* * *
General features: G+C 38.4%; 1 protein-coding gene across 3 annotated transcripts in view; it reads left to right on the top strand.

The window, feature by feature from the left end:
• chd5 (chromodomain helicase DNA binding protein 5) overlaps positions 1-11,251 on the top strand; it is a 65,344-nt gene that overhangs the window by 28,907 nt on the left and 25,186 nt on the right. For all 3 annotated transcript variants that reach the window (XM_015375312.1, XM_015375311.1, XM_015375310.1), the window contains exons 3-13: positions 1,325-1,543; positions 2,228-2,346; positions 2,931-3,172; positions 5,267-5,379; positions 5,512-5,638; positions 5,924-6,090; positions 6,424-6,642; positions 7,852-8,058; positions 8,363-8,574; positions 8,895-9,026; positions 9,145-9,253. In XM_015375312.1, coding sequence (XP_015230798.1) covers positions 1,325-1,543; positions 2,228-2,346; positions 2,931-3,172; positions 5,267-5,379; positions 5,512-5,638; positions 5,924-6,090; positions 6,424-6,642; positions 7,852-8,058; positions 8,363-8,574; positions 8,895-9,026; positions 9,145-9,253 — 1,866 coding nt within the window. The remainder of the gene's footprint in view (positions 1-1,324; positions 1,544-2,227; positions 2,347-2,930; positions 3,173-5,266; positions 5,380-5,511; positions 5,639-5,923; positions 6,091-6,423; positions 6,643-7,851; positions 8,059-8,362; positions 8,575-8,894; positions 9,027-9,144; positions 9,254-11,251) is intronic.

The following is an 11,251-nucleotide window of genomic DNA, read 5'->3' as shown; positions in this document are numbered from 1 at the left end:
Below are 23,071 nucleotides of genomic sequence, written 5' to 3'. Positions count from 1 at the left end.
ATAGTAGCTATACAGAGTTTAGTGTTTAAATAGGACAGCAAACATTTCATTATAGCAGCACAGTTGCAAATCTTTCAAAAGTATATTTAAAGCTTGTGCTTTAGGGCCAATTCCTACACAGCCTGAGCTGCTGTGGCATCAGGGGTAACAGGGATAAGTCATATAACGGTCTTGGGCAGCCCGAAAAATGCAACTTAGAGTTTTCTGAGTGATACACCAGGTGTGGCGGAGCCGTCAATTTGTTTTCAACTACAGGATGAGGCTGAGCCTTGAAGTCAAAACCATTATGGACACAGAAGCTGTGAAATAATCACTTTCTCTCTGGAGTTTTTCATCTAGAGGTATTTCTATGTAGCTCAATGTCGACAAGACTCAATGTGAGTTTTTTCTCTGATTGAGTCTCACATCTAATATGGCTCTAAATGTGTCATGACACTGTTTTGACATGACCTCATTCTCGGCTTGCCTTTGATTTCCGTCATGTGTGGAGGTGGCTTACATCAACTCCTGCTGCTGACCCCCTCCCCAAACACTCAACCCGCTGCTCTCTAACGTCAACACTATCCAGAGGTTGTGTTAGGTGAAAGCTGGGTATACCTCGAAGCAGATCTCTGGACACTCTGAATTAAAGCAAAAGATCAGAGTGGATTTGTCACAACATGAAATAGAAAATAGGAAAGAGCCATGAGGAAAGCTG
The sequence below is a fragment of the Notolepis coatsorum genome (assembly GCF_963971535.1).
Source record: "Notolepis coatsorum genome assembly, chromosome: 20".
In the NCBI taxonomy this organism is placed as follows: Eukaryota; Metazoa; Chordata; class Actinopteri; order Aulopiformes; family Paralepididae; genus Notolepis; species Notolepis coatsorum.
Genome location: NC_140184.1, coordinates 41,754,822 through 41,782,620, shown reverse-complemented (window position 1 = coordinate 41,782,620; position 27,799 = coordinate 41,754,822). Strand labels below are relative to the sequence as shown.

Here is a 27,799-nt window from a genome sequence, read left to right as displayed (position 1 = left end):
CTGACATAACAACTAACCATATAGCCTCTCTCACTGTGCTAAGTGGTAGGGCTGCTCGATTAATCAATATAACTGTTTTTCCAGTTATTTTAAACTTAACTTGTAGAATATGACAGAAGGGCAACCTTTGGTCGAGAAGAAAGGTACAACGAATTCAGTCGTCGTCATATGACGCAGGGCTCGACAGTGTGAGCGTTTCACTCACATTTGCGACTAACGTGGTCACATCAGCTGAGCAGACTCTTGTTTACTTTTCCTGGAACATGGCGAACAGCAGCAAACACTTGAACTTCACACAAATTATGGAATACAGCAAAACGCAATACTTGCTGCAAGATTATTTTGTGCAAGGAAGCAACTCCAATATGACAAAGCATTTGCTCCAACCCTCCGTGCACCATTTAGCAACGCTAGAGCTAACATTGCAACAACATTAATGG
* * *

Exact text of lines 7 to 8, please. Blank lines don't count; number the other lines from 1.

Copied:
The sequence below is a fragment of the Notolepis coatsorum genome (assembly GCF_963971535.1).
Source record: "Notolepis coatsorum genome assembly, chromosome: 20".